The song is the second single from the band’s forthcoming third album Skinty Fia, due for release April 22. The album’s interesting title translates to “the damnation of the deer” in English. Fontaines D.C. bassist Conor Deegan III further elaborates about the band’s intent: “The Irish giant deer is an extinct species, but ‘skinty fia’ is also used as an expletive, in the way you’d say ‘For fuck’s sake’ if you bang your arm on a table or whatever. We just thought there was something really beautiful about that, because it’s representative of Irish culture in some sense. We were interested in the idea of something really precious or sentimental and attached to family, but also something that’s been taken away from us. Which doesn’t mean we can’t cherish it.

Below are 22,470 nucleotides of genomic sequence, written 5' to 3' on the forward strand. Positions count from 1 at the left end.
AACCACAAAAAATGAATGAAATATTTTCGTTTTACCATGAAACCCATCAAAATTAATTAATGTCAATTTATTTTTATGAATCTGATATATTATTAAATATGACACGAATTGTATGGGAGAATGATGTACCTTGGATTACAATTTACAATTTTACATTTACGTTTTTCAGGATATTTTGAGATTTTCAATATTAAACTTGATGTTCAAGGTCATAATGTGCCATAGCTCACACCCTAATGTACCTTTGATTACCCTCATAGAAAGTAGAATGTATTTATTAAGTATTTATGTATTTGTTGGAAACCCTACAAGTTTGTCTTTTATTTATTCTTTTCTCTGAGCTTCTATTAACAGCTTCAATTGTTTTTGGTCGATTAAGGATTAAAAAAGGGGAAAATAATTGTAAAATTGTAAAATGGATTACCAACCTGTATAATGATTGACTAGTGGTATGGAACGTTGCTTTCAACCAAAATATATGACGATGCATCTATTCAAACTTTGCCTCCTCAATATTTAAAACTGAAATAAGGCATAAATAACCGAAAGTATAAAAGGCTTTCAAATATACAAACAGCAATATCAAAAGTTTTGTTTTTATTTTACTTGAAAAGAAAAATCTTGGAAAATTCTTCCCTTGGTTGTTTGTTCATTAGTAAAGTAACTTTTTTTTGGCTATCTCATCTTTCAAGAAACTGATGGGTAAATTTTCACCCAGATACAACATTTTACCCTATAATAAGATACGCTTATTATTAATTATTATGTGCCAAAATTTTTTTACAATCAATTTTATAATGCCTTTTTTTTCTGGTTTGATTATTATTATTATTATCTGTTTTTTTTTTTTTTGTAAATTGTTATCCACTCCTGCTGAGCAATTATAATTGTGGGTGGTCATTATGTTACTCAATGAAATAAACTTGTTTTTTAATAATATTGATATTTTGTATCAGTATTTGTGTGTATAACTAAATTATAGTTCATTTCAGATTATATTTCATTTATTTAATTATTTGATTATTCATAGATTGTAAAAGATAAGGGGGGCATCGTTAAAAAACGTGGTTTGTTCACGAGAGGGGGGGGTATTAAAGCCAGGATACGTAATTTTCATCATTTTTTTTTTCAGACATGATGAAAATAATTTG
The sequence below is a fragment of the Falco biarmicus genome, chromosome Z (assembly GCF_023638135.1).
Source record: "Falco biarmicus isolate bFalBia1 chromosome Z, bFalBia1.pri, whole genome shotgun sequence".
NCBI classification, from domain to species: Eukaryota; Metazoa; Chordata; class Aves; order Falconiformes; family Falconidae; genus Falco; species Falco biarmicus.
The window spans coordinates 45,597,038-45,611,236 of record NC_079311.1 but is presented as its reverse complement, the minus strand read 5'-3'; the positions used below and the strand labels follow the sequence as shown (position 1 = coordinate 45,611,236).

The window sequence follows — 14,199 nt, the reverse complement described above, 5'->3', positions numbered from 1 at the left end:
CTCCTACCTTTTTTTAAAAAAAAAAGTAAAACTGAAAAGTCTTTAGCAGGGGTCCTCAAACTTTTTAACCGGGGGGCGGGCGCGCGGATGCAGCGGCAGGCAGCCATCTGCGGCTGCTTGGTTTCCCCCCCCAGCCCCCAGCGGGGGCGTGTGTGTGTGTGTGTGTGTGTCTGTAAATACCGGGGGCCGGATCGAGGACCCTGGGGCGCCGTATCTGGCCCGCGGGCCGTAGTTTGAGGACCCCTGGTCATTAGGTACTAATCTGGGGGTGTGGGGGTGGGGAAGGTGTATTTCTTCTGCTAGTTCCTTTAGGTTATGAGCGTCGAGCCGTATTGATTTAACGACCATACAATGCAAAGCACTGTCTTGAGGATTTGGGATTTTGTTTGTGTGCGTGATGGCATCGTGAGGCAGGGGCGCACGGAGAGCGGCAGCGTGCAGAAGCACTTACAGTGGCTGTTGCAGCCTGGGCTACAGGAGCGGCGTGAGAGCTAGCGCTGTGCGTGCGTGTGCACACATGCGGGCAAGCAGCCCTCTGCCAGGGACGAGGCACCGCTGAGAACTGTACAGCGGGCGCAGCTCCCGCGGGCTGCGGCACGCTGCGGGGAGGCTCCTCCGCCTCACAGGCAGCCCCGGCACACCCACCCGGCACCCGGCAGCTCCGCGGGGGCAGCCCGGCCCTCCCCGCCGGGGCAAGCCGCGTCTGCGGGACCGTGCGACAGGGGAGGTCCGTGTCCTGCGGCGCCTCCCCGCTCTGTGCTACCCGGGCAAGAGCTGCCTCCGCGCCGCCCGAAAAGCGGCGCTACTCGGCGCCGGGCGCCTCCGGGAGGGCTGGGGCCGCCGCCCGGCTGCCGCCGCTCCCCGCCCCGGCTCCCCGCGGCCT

“I Love You” follows lead single “Jackie Down The Line” which was released a month ago, and is described by band frontman Grian Chatten as “the first overtly political song we’ve written”. In one sense, it’s a love song to their home of Ireland. Chatten, along with the rest of the band, relocated from Ireland to London to further their music careers, and the first two verses of the song address his guilt at becoming successful and leaving his beloved homeland. He explained to Rolling Stone: “I’m in a position there where I’ve made something of a career from trying to connect with and render the culture and country that I come from and try and express it, [and] in doing so, understand it myself and help other people understand it. [But] I’ve moved from that country, and I’m now living in a country that is responsible for a lot of the chaos in the country that I’m from, that still kind of looks down on that country. I feel guilty for having left. I feel like I’ve abandoned Ireland to some extent. Not that it can’t survive fine without me, but I feel like I’ve taken all this crap from it creatively, and then I’ve just left. I have this kind of strange feeling of guilt toward my leaving of Ireland.”